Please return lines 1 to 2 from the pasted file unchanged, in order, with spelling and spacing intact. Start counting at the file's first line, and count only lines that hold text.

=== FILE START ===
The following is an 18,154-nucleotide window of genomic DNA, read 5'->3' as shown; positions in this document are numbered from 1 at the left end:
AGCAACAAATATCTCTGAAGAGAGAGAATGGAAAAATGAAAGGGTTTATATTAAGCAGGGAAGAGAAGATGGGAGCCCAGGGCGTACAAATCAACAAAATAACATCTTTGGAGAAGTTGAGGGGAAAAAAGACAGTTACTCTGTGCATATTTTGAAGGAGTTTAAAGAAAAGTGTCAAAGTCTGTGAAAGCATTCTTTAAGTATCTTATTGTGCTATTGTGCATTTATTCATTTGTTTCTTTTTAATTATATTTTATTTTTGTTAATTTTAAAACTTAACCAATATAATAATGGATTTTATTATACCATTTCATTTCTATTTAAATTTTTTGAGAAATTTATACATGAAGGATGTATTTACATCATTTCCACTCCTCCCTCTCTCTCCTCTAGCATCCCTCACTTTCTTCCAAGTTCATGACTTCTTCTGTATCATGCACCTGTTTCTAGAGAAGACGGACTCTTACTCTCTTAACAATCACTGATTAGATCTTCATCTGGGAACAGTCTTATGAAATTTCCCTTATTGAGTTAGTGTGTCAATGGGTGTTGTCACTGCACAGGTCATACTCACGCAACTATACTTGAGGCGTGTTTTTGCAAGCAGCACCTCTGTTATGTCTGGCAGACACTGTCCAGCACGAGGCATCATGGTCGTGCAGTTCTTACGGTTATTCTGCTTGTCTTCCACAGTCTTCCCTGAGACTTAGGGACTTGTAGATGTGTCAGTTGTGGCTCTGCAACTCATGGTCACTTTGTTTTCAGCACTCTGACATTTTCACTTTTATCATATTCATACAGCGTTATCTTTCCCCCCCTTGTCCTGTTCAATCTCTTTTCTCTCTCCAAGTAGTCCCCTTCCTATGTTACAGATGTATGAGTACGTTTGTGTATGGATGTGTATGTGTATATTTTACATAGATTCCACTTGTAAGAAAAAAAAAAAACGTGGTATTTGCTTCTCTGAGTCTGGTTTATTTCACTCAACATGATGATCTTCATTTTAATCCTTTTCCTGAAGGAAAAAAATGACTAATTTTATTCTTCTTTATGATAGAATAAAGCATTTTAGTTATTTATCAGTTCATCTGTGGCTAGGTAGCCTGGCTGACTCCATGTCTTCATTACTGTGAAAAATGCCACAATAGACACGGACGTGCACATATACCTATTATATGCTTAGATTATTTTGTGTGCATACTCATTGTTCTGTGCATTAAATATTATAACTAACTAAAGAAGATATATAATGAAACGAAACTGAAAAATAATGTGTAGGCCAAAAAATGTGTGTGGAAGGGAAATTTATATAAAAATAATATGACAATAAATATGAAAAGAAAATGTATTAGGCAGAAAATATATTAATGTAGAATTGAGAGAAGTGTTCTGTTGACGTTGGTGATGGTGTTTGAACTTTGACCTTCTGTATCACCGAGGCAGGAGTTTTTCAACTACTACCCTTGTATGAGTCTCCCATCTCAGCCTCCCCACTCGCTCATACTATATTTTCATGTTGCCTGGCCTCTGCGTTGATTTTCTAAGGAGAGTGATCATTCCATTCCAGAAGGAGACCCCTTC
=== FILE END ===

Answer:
The following is an 18,154-nucleotide window of genomic DNA, read 5'->3' as shown; positions in this document are numbered from 1 at the left end:
AGCAACAAATATCTCTGAAGAGAGAGAATGGAAAAATGAAAGGGTTTATATTAAGCAGGGAAGAGAAGATGGGAGCCCAGGGCGTACAAATCAACAAAATAACATCTTTGGAGAAGTTGAGGGGAAAAAAGACAGTTACTCTGTGCATATTTTGAAGGAGTTTAAAGAAAAGTGTCAAAGTCTGTGAAAGCATTCTTTAAGTATCTTATTGTGCTATTGTGCATTTATTCATTTGTTTCTTTTTAATTATATTTTATTTTTGTTAATTTTAAAACTTAACCAATATAATAATGGATTTTATTATACCATTTCATTTCTATTTAAATTTTTTGAGAAATTTATACATGAAGGATGTATTTACATCATTTCCACTCCTCCCTCTCTCTCCTCTAGCATCCCTCACTTTCTTCCAAGTTCATGACTTCTTCTGTATCATGCACCTGTTTCTAGAGAAGACGGACTCTTACTCTCTTAACAATCACTGATTAGATCTTCATCTGGGAACAGTCTTATGAAATTTCCCTTATTGAGTTAGTGTGTCAATGGGTGTTGTCACTGCACAGGTCATACTCACGCAACTATACTTGAGGCGTGTTTTTGCAAGCAGCACCTCTGTTATGTCTGGCAGACACTGTCCAGCACGAGGCATCATGGTCGTGCAGTTCTTACGGTTATTCTGCTTGTCTTCCACAGTCTTCCCTGAGACTTAGGGACTTGTAGATGTGTCAGTTGTGGCTCTGCAACTCATGGTCACTTTGTTTTCAGCACTCTGACATTTTCACTTTTATCATATTCATACAGCGTTATCTTTCCCCCCCTTGTCCTGTTCAATCTCTTTTCTCTCTCCAAGTAGTCCCCTTCCTATGTTACAGATGTATGAGTACGTTTGTGTATGGATGTGTATGTGTATATTTTACATAGATTCCACTTGTAAGAAAAAAAAAAAACGTGGTATTTGCTTCTCTGAGTCTGGTTTATTTCACTCAACATGATGATCTTCATTTTAATCCTTTTCCTGAAGGAAAAAAATGACTAATTTTATTCTTCTTTATGATAGAATAAAGCATTTTAGTTATTTATCAGTTCATCTGTGGCTAGGTAGCCTGGCTGACTCCATGTCTTCATTACTGTGAAAAATGCCACAATAGACACGGACGTGCACATATACCTATTATATGCTTAGATTATTTTGTGTGCATACTCATTGTTCTGTGCATTAAATATTATAACTAACTAAAGAAGATATATAATGAAACGAAACTGAAAAATAATGTGTAGGCCAAAAAATGTGTGTGGAAGGGAAATTTATATAAAAATAATATGACAATAAATATGAAAAGAAAATGTATTAGGCAGAAAATATATTAATGTAGAATTGAGAGAAGTGTTCTGTTGACGTTGGTGATGGTGTTTGAACTTTGACCTTCTGTATCACCGAGGCAGGAGTTTTTCAACTACTACCCTTGTATGAGTCTCCCATCTCAGCCTCCCCACTCGCTCATACTATATTTTCATGTTGCCTGGCCTCTGCGTTGATTTTCTAAGGAGAGTGATCATTCCATTCCAGAAGGAGACCCCTTC